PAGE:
After a decorated military career that spanned two decades following his days in Hofstra’s Reserve Officer’s Training Corps (ROTC) program, Mathew B. Tully ’95 was medically retired from the U.S. Army on May 5 and has returned to his Albany, N.Y.-based law firm for good.
In early 2012, Tully took military leave from Tully Rinckey PLLC—which he launched with fellow Hofstra alumnus and ROTC participant Greg Rinckey ’95 in 2004–to serve as a lieutenant colonel in Afghanistan with the Army National Guard. On Aug. 7 of that year, he sustained injuries during a suicide bomber attack involving a vehicle-borne improvised explosive device. As a result of his service in Afghanistan, he was awarded the Combat Action Badge in May 2012, the Purple Heart in September 2012 and Bronze Star in February 2013.
Tully and Rinckey opened their practice to help Uniformed Services Employment and Reemployment Rights Act (USERRA) victims—a focus that sharpened with Tully’s personal challenges each time he returned to civilian employment throughout his military career. (Tully waged, and settled, his own USERRA labor discrimination case against a former employer.) Over the past decade, the firm has grown to include 15 partners.
Tully Rinckey has expanded geographically, as well. When Tully was deployed to Afghanistan in 2012, the firm had offices in Albany, Washington, D.C., and Arlington, Va. He returned to twice that number, with the addition of three Upstate New York spaces: Buffalo, Syracuse and Rochester. Additionally, while Tully was on active duty and Rinckey handled day-to-day affairs, the firm’s revenues grew by 49.1 percent in 2013, a company news release said.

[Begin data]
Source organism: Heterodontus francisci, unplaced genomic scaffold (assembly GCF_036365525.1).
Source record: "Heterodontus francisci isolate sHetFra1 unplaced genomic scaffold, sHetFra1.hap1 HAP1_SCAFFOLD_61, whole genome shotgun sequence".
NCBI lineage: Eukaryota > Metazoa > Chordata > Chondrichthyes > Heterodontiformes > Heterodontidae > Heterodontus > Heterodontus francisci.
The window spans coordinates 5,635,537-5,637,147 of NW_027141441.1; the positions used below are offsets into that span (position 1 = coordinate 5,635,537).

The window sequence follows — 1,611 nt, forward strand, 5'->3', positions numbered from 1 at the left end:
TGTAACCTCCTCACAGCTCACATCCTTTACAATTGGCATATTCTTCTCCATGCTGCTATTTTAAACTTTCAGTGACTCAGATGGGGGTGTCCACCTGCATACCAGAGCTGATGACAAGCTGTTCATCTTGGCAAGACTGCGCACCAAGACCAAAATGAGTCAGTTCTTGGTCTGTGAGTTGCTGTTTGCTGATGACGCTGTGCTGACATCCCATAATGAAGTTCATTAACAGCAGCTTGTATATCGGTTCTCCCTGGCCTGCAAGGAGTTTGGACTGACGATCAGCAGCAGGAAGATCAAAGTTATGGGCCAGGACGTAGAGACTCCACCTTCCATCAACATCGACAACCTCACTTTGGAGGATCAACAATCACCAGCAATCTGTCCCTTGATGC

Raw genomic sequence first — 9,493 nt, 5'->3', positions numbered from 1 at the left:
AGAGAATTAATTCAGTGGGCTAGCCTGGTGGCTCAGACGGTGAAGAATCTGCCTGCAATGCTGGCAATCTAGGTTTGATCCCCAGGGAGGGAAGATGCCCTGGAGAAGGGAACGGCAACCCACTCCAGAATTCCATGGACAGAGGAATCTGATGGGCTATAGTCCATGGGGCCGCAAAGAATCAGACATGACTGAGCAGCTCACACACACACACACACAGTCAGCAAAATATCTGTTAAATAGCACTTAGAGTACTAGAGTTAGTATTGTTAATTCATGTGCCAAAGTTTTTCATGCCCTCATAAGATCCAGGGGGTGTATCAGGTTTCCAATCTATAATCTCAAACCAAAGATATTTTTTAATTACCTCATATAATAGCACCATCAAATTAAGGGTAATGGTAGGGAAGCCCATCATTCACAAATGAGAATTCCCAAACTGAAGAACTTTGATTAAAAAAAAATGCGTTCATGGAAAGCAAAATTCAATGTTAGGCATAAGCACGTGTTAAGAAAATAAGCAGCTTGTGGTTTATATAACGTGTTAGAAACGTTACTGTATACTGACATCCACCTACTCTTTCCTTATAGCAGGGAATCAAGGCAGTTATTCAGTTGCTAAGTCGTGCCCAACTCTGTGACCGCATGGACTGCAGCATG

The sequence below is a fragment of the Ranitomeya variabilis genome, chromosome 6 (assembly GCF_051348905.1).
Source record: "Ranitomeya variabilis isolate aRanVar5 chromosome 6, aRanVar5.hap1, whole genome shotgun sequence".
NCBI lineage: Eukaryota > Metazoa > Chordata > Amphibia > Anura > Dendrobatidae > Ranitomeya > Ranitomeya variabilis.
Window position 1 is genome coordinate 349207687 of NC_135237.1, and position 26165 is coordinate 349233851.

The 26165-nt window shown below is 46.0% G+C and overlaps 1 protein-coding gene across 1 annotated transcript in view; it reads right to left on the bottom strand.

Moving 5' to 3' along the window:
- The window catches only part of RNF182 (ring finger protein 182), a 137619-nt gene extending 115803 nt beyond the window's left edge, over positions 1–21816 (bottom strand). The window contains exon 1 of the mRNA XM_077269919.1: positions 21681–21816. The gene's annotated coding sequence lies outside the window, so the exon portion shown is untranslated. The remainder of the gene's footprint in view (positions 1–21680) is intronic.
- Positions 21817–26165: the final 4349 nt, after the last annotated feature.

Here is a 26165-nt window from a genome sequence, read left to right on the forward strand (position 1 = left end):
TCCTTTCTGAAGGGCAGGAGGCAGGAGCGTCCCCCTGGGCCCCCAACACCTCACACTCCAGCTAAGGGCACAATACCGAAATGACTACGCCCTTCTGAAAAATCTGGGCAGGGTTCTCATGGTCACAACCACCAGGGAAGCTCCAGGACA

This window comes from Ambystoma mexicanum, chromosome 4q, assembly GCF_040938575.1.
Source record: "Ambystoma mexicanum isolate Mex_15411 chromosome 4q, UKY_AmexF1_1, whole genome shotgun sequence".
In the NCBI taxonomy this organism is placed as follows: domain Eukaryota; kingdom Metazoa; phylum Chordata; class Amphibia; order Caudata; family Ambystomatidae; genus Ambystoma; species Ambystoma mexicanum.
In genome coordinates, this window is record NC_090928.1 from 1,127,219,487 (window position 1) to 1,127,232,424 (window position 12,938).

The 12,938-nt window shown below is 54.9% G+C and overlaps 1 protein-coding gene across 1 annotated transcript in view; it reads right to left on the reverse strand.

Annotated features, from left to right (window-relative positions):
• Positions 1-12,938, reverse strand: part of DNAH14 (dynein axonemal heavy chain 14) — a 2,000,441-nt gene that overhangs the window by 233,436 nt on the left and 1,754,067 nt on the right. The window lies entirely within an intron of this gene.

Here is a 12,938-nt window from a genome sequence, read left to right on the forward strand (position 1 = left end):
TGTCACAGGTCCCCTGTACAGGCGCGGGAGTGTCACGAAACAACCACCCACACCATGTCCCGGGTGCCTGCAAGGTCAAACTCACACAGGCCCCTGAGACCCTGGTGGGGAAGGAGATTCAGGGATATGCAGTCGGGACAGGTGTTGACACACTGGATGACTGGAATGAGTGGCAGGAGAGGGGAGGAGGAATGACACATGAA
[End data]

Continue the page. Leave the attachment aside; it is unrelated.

Tully credits the success of his firm to his time in the military as well as his time at Hofstra.
“After five deployments [including Iraq in 2005 and Egypt in 2007], my military experience has taught me how to best deal with pressure and the array of issues that arise while trying to grow a business and maintain quality customer service,” he said. “I’ve learned from the military about the importance of logistics, and I’ve applied these lessons to the preparations that go into opening new offices. The military does not send soldiers into hostile or friendly territory without a solid support system in place, and I don’t send attorneys into new markets without such support.”
As for Hofstra’s role, the school has “taught me the importance of long-term relationships, whether they are with co-workers or clients. There would be no Tully Rinckey PLLC had I not met Greg Rinckey at the university and kept in touch with him after we graduated and headed down separate paths in the Army.”
Going forward, Tully said he “will resume practicing federal labor and employment law, with an emphasis on defending the USERRA rights of the men and women who serve our country and work for our government.”